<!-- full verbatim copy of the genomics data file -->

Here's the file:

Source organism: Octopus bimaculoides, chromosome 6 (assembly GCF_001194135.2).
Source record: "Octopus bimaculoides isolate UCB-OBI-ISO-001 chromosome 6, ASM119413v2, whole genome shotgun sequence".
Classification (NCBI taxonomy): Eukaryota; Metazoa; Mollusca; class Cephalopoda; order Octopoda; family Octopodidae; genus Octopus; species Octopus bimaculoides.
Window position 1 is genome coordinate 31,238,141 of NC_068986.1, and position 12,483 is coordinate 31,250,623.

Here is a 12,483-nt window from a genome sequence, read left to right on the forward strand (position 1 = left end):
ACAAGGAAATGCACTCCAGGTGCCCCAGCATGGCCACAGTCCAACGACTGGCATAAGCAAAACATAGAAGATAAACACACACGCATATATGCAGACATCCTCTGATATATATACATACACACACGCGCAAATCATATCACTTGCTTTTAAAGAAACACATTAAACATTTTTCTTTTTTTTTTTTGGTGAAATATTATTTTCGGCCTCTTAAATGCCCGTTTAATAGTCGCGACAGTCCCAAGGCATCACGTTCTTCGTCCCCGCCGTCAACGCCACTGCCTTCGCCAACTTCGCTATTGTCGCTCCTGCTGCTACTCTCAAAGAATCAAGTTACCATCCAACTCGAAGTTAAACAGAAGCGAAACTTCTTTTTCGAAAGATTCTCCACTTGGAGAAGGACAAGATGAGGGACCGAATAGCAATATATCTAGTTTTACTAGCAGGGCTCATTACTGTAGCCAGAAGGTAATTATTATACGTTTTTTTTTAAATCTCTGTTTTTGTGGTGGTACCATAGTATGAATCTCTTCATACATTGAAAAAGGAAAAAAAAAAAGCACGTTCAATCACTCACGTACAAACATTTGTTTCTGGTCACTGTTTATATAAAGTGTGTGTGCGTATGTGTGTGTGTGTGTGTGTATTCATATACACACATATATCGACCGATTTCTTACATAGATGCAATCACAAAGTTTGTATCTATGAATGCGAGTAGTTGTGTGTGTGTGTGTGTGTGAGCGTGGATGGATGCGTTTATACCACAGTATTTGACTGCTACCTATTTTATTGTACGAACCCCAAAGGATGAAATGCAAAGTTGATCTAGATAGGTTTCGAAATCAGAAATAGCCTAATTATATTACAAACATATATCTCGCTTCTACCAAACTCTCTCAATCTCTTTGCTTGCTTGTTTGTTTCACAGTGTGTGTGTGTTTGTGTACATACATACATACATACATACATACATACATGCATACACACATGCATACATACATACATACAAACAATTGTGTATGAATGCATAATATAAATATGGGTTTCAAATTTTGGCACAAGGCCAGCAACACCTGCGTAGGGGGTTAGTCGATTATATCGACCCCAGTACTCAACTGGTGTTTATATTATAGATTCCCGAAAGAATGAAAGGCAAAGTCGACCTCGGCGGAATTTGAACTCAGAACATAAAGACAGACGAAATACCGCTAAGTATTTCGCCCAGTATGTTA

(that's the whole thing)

Source organism: Octopus bimaculoides, chromosome 6 (assembly GCF_001194135.2).
Source record: "Octopus bimaculoides isolate UCB-OBI-ISO-001 chromosome 6, ASM119413v2, whole genome shotgun sequence".
Classification (NCBI taxonomy): Eukaryota; Metazoa; Mollusca; class Cephalopoda; order Octopoda; family Octopodidae; genus Octopus; species Octopus bimaculoides.
Window position 1 is genome coordinate 31,238,141 of NC_068986.1, and position 12,483 is coordinate 31,250,623.

Here is a 12,483-nt window from a genome sequence, read left to right on the forward strand (position 1 = left end):
ACAAGGAAATGCACTCCAGGTGCCCCAGCATGGCCACAGTCCAACGACTGGCATAAGCAAAACATAGAAGATAAACACACACGCATATATGCAGACATCCTCTGATATATATACATACACACACGCGCAAATCATATCACTTGCTTTTAAAGAAACACATTAAACATTTTTCTTTTTTTTTTTTGGTGAAATATTATTTTCGGCCTCTTAAATGCCCGTTTAATAGTCGCGACAGTCCCAAGGCATCACGTTCTTCGTCCCCGCCGTCAACGCCACTGCCTTCGCCAACTTCGCTATTGTCGCTCCTGCTGCTACTCTCAAAGAATCAAGTTACCATCCAACTCGAAGTTAAACAGAAGCGAAACTTCTTTTTCGAAAGATTCTCCACTTGGAGAAGGACAAGATGAGGGACCGAATAGCAATATATCTAGTTTTACTAGCAGGGCTCATTACTGTAGCCAGAAGGTAATTATTATACGTTTTTTTTTAAATCTCTGTTTTTGTGGTGGTACCATAGTATGAATCTCTTCATACATTGAAAAAGGAAAAAAAAAAAGCACGTTCAATCACTCACGTACAAACATTTGTTTCTGGTCACTGTTTATATAAAGTGTGTGTGCGTATGTGTGTGTGTGTGTGTGTATTCATATACACACATATATCGACCGATTTCTTACATAGATGCAATCACAAAGTTTGTATCTATGAATGCGAGTAGTTGTGTGTGTGTGTGTGTGTGAGCGTGGATGGATGCGTTTATACCACAGTATTTGACTGCTACCTATTTTATTGTACGAACCCCAAAGGATGAAATGCAAAGTTGATCTAGATAGGTTTCGAAATCAGAAATAGCCTAATTATATTACAAACATATATCTCGCTTCTACCAAACTCTCTCAATCTCTTTGCTTGCTTGTTTGTTTCACAGTGTGTGTGTGTTTGTGTACATACATACATACATACATACATACATACATGCATACACACATGCATACATACATACATACAAACAATTGTGTATGAATGCATAATATAAATATGGGTTTCAAATTTTGGCACAAGGCCAGCAACACCTGCGTAGGGGGTTAGTCGATTATATCGACCCCAGTACTCAACTGGTGTTTATATTATAGATTCCCGAAAGAATGAAAGGCAAAGTCGACCTCGGCGGAATTTGAACTCAGAACATAAAGACAGACGAAATACCGCTAAGTATTTCGCCCAGTATGTTA